The Piedmont region of Italy
Piemonte, or Piedmont in English, is the second largest Italian region by extension, with over 9,700 mi² (25.300 kmq) of land and a population in excess of 4,300,000 inhabitants.
It borders France in the west and Switzerland in the north, while the southern side is naturally defined by the Apennines mountains which divide the region from the Mediterranean coast located just a short drive away.
Its vicinity to Milan, Monaco, the French riviera, the tunnel of the Mont Blanc and other famous touristic spots such as Portofino and lake Como, make Piemonte easily connected and accessible from all directions.
The geographical configuration of the region is quite unique having flat plains (32%) and a central nucleus of hills (20%) surrounded by mountains (48%); therefore, we can identify four main areas based on type of landscape:
- the Alps;
- the lake district;
- the plain of the Po river valley , where rice is cultivated;
- the hills: Langhe–Roero and Monferrato are the names of three different hills districts where wine-making is predominant: Barolo, Barbaresco, Asti, Barbera, are just some of the wines. This area became the 50th UNESCO World Heritage site of Italy for the beauty and the historical value of the landscape described as a large patchwork.
As a consequence, the array of activities and attractions available for travelers is considerable and it combines some of the finest gastronomy and wines – being Slow Food founded here – with sports available all year-round, well being and thermal spas, intricate history and art.
Torino, or Turin in English, is the capital of the region with almost one million people living there. In 1861 it turned to be the first Capital of Italy and in 2016 it was mentioned by The New York Times on their list of “52 places to go”.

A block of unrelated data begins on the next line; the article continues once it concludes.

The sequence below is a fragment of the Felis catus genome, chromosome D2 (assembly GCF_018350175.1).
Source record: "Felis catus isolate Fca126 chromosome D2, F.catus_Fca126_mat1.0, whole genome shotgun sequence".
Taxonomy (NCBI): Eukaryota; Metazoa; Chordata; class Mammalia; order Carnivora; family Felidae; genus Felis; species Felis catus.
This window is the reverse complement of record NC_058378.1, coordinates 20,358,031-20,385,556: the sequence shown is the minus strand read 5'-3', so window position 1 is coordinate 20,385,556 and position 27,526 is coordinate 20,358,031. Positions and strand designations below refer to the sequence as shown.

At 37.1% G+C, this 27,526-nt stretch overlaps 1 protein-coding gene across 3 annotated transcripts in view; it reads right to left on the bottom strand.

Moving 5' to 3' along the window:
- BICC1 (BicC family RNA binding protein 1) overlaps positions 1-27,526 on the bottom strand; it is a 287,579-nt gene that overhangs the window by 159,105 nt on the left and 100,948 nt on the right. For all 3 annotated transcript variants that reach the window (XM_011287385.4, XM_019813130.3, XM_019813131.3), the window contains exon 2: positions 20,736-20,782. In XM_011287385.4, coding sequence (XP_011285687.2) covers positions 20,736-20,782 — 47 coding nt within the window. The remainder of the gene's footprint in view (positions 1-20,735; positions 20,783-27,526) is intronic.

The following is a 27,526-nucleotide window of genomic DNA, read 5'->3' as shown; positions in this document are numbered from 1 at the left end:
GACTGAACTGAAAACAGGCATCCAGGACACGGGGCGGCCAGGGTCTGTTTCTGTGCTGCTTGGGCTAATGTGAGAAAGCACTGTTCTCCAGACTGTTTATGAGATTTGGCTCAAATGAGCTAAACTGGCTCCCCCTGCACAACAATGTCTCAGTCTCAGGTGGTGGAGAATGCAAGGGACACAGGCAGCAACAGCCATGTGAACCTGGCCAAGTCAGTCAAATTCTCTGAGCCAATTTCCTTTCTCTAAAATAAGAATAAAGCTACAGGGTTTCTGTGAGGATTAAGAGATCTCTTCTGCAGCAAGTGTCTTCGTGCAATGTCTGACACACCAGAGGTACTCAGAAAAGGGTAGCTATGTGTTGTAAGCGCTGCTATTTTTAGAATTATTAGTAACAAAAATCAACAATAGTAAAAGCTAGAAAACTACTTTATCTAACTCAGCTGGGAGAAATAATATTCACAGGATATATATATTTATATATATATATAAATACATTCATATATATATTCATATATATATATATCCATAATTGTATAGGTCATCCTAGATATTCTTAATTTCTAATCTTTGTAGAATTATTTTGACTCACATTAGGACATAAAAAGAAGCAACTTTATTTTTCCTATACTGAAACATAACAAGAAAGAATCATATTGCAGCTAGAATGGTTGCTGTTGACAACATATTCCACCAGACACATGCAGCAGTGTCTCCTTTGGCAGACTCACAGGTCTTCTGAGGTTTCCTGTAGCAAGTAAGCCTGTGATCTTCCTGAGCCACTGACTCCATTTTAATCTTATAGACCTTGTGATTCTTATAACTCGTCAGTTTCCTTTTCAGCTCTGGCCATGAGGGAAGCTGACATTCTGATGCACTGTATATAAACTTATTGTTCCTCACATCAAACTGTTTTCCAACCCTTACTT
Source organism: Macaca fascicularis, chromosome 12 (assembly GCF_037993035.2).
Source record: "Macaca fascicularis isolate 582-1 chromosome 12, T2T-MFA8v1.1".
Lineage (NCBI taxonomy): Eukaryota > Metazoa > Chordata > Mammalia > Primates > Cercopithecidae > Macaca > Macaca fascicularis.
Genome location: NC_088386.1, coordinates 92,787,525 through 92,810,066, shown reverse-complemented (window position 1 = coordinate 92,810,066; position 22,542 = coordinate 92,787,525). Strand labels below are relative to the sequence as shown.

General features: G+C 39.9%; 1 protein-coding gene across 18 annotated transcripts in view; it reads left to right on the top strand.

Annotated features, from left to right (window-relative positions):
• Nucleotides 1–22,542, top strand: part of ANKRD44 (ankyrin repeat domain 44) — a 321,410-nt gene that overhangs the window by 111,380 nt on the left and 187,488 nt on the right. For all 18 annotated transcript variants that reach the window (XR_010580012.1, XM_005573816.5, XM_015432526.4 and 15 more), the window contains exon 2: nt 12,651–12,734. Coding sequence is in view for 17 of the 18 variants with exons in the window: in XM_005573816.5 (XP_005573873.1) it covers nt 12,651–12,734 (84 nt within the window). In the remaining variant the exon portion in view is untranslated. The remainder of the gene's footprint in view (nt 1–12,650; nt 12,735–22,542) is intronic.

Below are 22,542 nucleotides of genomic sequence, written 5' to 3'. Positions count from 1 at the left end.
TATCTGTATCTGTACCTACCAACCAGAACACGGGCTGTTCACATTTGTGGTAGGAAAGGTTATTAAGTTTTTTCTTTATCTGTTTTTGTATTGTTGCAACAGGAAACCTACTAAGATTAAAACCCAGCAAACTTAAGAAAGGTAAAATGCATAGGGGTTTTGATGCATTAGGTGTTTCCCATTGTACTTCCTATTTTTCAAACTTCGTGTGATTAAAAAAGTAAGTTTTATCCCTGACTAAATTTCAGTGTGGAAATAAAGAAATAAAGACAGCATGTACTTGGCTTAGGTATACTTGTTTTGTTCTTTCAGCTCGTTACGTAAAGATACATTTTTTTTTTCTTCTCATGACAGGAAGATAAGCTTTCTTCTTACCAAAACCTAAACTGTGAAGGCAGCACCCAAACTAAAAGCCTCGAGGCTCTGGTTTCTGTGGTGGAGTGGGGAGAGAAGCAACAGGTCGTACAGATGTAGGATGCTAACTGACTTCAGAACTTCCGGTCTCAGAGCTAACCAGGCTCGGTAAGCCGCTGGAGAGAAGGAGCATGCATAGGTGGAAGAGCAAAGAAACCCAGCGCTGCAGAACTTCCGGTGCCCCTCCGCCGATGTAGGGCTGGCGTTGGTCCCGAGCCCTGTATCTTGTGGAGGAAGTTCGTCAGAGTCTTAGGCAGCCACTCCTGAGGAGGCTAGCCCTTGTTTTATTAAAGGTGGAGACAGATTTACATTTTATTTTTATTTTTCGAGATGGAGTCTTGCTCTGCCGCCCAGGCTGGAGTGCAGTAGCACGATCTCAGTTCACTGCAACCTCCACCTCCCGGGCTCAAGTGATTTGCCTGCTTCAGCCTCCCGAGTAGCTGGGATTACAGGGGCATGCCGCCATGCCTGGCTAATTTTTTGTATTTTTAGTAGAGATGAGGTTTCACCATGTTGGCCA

As a matter of facts, the old picture of Turin as a grey and polluted car-factory city, left room, today, to a cosmopolitan and vibrant modern metropolitan centre with elegant high streets and top museums, international events and fun activities.
The added value of visiting Piemonte is the opportunity to engage with the locals, meeting people who preserve traditions and wisdom, generation after generation. The considerable standing of this personal approach is due to the lack of mass-tourism within the region.
The name, Piemonte, refers to the geographical conformation: pie stands for feet and monte for mountain. So at the feet of the mountain perfectly describes how the region lies below the Alps which constitute a natural semicircle surrounding on three sides plains and hills.
The name was probably used for the first time in the XII century but back then it did not correspond to any administrative nor political territory.
The geological origins
In origin, these mountains drew the edges of a huge bay which thirty millions of years ago was completely flooded by an ancient sea, called Tetide.
The line standing nowadays at the feet of the Alps, separating them from the flat plain can be imagined as the previous beach line; the remaining central parts of the region where slowly filled with sediments brought down by rivers and later eroded.
The sharp transition from the high elevations of the Alps to the flat plain is peculiar to Piemonte: in other Italian regions the passage is smoother because of a mid-range of alpine foothills standing in between the Alps and the lower valleys.
The fact that these range of foothills do not exists in the western section might be due to the collapse of the bottom of the ancient sea which took place about fifteen millions of years ago.